In Guatemala, defending your rights at work can cost you your life. Workers who speak out against wage theft, exploitation and anti-union discrimination run the risk of facing serious retaliation, including intimidation, threats, physical violence, kidnappings and even murder.
In Guatemala, violence against worker rights defenders is the norm, not the exception. Since 2004, 87 labor leaders have been murdered, a reality that makes Guatemala one of the most dangerous countries in the world to be a trade unionist.
The perpetrators of these crimes overwhelmingly go unpunished. According to the International Trade Union Confederation (ITUC), 73 trade unionists were murdered in Guatemala between 2007 and 2014, but not a single person has been convicted for any of these heinous crimes. And although the Guatemalan government has signed agreements with the International Labor Organisation (ILO) committing itself to the protection of these activists, bloodshed and violence remain the status quo.
For Tomás Francisco Ochoa Salazar, attempts to organize workers at the meat-processing plant – Carnes Procesadas S.A. – where he worked in Guatemala City, led to two gunmen on a motorcycle shooting him and another union member as they left the factory on September 1, 2017. Andy Noel Godinez survived, suffering non-life-threatening injuries but Tomas was killed, leaving behind his wife and three children.
Tomás was the Secretary of Disputes for SITRABREMEN, a young union that recently received official recognition from the Ministry of Labor in February 2017. SITRABREMEN reports that their employer, Carnes Procesadas, S.A. has been engaged in an aggressive anti-union campaign, subjecting leaders and members to unjustified retaliation, harassment, and suspensions.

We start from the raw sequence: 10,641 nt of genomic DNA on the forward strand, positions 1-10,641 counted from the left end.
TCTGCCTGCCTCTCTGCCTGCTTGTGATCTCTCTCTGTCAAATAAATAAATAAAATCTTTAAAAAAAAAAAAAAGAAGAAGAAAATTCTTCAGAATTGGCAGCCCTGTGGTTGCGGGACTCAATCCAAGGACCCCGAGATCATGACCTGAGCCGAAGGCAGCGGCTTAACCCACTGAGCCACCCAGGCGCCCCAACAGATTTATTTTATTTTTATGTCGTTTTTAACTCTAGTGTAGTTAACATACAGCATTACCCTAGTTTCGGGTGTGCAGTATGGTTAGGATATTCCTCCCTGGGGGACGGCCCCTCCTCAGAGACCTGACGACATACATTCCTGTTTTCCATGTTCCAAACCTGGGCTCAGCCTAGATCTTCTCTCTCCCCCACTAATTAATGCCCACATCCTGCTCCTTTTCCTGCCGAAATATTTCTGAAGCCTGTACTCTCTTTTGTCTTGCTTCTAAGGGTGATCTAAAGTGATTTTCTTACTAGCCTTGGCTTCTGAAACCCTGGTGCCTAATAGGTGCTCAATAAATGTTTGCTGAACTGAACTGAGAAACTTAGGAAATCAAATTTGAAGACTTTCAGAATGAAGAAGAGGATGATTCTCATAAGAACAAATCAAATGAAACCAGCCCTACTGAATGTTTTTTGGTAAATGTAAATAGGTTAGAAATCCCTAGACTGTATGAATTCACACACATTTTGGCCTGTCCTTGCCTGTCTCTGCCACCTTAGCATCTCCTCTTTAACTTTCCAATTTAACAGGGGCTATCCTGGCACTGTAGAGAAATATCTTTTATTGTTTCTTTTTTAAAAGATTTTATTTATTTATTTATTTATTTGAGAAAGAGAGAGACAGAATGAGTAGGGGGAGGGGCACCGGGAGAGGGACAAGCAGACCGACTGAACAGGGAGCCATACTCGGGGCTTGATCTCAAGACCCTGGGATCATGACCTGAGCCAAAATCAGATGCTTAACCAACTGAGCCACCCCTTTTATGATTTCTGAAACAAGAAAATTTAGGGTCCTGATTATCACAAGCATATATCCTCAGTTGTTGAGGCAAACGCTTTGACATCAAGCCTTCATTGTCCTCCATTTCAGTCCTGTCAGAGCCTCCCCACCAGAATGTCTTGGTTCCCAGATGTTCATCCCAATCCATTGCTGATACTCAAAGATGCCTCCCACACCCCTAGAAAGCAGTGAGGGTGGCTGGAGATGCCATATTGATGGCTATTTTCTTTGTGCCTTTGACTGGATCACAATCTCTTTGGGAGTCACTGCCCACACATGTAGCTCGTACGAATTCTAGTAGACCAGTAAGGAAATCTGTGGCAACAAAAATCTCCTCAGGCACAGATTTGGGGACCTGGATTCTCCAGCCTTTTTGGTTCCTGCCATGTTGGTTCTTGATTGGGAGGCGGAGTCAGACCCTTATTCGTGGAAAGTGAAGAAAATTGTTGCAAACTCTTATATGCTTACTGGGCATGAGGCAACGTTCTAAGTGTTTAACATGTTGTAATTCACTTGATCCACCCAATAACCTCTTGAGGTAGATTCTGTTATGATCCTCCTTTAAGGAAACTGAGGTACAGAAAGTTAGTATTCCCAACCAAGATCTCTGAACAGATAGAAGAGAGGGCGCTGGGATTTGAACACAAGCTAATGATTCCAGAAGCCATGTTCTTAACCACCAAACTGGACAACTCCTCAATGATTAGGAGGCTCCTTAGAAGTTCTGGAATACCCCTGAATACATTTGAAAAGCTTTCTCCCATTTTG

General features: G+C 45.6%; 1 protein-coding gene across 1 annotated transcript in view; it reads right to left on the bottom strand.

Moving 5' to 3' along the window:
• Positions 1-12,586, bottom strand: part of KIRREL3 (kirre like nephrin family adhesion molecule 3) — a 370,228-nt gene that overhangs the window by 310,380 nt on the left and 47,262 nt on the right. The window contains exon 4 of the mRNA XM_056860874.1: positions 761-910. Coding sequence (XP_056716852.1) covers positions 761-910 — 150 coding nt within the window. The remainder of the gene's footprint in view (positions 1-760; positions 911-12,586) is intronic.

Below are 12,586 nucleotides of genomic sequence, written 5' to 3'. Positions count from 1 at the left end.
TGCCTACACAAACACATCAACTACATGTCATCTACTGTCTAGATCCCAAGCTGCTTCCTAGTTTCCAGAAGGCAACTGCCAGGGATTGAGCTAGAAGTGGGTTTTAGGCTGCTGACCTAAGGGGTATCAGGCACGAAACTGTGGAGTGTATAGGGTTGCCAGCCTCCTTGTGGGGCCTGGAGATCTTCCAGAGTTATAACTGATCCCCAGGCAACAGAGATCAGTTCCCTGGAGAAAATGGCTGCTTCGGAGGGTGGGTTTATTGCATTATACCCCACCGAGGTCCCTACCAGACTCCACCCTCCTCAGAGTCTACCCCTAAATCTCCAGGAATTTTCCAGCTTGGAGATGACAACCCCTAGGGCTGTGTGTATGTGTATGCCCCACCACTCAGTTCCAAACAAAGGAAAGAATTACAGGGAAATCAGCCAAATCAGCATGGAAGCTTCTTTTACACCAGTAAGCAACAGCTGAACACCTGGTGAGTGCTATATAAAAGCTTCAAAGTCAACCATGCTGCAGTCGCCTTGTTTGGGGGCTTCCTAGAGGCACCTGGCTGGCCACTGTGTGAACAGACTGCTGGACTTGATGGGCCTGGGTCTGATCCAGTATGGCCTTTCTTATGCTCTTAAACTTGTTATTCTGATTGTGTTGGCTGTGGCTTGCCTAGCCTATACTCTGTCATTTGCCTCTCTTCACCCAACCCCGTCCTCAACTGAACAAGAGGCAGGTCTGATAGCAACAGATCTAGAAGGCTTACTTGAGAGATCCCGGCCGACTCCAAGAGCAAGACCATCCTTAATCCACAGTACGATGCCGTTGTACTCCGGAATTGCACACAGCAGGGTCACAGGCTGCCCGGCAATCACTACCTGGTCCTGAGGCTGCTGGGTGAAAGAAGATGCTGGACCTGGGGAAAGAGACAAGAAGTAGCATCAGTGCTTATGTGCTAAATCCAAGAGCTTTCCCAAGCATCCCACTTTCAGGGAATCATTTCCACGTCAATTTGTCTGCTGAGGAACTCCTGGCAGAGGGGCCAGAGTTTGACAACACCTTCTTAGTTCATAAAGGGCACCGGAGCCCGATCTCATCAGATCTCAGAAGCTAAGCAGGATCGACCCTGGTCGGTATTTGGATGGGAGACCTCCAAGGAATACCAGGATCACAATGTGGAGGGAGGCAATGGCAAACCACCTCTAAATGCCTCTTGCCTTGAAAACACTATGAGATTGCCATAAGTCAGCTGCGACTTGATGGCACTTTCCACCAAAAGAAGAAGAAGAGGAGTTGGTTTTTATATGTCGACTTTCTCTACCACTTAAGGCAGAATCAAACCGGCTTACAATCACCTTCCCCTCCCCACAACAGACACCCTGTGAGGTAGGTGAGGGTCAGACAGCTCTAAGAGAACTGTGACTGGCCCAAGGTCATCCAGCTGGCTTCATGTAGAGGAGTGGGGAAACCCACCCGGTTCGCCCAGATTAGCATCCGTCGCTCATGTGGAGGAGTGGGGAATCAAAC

SITRABREMEN asked for international solidarity following the shooting of two of its members. The International Labor Rights Forum and Solidarity Center gathered 38 signatures from unions and NGOs across the United States and Europe, calling upon the Guatemalan President Jimmy Morales Cabrera to urge the Public Ministry to conduct a full and immediate investigation. The letter also expressed serious concern regarding the overall violence against human rights defenders in the country.
In Guatemala, everyday workers try to peacefully organize for wages that can sustain families, keep their children fed, housed and educated. And everyday, the people who try to change their countries for the better, create decent work and democratic dialogue, are silenced. Sometimes they are just harassed or fired and often times they are blacklisted, never being able to find work again. However, all too often worker right activists are murdered in cold blood, like Tomás Francisco Ochoa Salazar, shot outside the factory he worked at at 2:20 pm on a Friday. All for daring to try and win a collective bargaining agreement.
Violence and impunity have a chilling effect on the ability of workers to exercise their basic rights. Advocating for humane working conditions and jobs with dignity should never cost you your life. But violence against trade unionists throughout Central America is still not being effectively addressed by national governments, international institutions or employers. In the developing world, murder of a worker rights activist is too often treated as business as usual. It must be given higher priority, with zero tolerance.